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DevOps Leadership

Successful Agile Software Leadership in the Age of DevOps

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In the age of DevOps, there are multiple tools for automating the building, testing, and deployment of software. However, while these sophisticated tools can help streamline the software development lifecycle, organizations often overlook one critical element: effective leadership.

Even with the use of DevOps tools and the employment of specific DevOps-related employees, projects still fail at an alarming rate, proving that DevOps principles alone can’t unilaterally solve the project failure problem. Strong leadership is necessary for creating the organizational agility required to implement DevOps effectively.

According to a DevOps Research and Assessment (DORA) study, organizations with high-performing DevOps teams are twice as likely to exceed their commercial goals, such as profitability, market share, and productivity, compared to their low-performing counterparts. Without proper leadership, projects are still failing. How can leaders articulate and set forth their visions for strategic DevOps oversight?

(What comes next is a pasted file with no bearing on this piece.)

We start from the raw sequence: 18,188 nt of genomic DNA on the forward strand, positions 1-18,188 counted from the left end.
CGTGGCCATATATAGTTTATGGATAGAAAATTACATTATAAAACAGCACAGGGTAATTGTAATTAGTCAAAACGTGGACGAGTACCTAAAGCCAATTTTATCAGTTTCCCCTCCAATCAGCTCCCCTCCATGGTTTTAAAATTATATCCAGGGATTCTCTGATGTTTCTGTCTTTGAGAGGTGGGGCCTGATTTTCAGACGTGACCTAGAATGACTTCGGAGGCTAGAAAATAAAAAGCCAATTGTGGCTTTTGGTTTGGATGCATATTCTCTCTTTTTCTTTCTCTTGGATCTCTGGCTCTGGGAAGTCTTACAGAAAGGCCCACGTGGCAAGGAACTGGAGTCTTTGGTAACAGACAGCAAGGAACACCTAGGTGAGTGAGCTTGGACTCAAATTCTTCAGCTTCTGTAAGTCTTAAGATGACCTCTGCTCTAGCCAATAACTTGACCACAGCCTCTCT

The Role of DevOps and CI/CD

Leaders have many tools to help increase the effectiveness of software development projects. These process-oriented tools—including continuous integration (CI) and continuous delivery (CD)—are foundational to modern DevOps practices when implemented.

CI involves developers regularly integrating their code changes into a shared repository and validating it. Each integration triggers automated build, test, and inspection processes, allowing teams to detect and fix integration errors quickly and easily. CI ensures that these code changes are continuously validated and integrated into the main codebase, reducing the risk of integration conflicts, and ensuring a more stable development environment. Many teams, unfortunately, only implement half of CI and leave it there.

CD is an extension of CI that focuses on automating the entire software delivery process, from code integration to deployment to production. With CD, teams can automate the deployment of code changes to production-like environments, allowing for rapid and reliable releases.

By automating deployment pipelines, CD reduces manual errors, accelerates time-to-market, and enables teams to deliver new features and updates more frequently. Fortunately, most of the benefits of CD come from simply automating deployments and deployment validation.

Most software teams focus on developing software features and lack the expertise to fully implement automated DevOps practices. In this case, leaders should bring in external experts to facilitate the adoption and cross-train the team members.

If leaders ignore this expertise gap, the team will believe they have adopted Continuous Integration, for example, but they will continue to be frustrated by a high defect rate. After significant lost time, the leader of the team will realize that CI was only partially and ineffectively implemented.